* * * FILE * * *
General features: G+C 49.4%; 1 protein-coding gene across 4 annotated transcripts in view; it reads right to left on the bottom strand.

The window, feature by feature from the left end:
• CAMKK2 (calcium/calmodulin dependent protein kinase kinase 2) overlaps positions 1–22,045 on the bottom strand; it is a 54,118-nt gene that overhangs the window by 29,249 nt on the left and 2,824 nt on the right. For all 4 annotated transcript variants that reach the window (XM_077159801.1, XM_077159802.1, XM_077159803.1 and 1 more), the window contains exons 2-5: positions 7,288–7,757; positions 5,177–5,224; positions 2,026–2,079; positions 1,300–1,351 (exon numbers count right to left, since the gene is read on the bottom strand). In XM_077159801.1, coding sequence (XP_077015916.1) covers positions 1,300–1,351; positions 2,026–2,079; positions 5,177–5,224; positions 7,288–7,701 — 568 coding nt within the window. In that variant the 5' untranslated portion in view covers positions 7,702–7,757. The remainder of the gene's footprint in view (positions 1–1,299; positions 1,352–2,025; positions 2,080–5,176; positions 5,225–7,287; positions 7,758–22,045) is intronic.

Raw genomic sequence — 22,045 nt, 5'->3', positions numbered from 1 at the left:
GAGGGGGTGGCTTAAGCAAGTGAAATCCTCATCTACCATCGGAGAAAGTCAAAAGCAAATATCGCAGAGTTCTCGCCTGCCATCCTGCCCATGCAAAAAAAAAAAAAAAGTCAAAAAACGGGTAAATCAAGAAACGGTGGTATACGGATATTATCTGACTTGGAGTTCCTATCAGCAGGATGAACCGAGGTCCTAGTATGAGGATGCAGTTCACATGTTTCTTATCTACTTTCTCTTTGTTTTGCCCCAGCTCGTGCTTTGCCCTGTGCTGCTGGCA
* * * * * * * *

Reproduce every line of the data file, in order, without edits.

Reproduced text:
General features: G+C 49.4%; 1 protein-coding gene across 4 annotated transcripts in view; it reads right to left on the bottom strand.

The window, feature by feature from the left end:
• CAMKK2 (calcium/calmodulin dependent protein kinase kinase 2) overlaps positions 1–22,045 on the bottom strand; it is a 54,118-nt gene that overhangs the window by 29,249 nt on the left and 2,824 nt on the right. For all 4 annotated transcript variants that reach the window (XM_077159801.1, XM_077159802.1, XM_077159803.1 and 1 more), the window contains exons 2-5: positions 7,288–7,757; positions 5,177–5,224; positions 2,026–2,079; positions 1,300–1,351 (exon numbers count right to left, since the gene is read on the bottom strand). In XM_077159801.1, coding sequence (XP_077015916.1) covers positions 1,300–1,351; positions 2,026–2,079; positions 5,177–5,224; positions 7,288–7,701 — 568 coding nt within the window. In that variant the 5' untranslated portion in view covers positions 7,702–7,757. The remainder of the gene's footprint in view (positions 1–1,299; positions 1,352–2,025; positions 2,080–5,176; positions 5,225–7,287; positions 7,758–22,045) is intronic.

Raw genomic sequence — 22,045 nt, 5'->3', positions numbered from 1 at the left:
GAGGGGGTGGCTTAAGCAAGTGAAATCCTCATCTACCATCGGAGAAAGTCAAAAGCAAATATCGCAGAGTTCTCGCCTGCCATCCTGCCCATGCAAAAAAAAAAAAAAAGTCAAAAAACGGGTAAATCAAGAAACGGTGGTATACGGATATTATCTGACTTGGAGTTCCTATCAGCAGGATGAACCGAGGTCCTAGTATGAGGATGCAGTTCACATGTTTCTTATCTACTTTCTCTTTGTTTTGCCCCAGCTCGTGCTTTGCCCTGTGCTGCTGGCA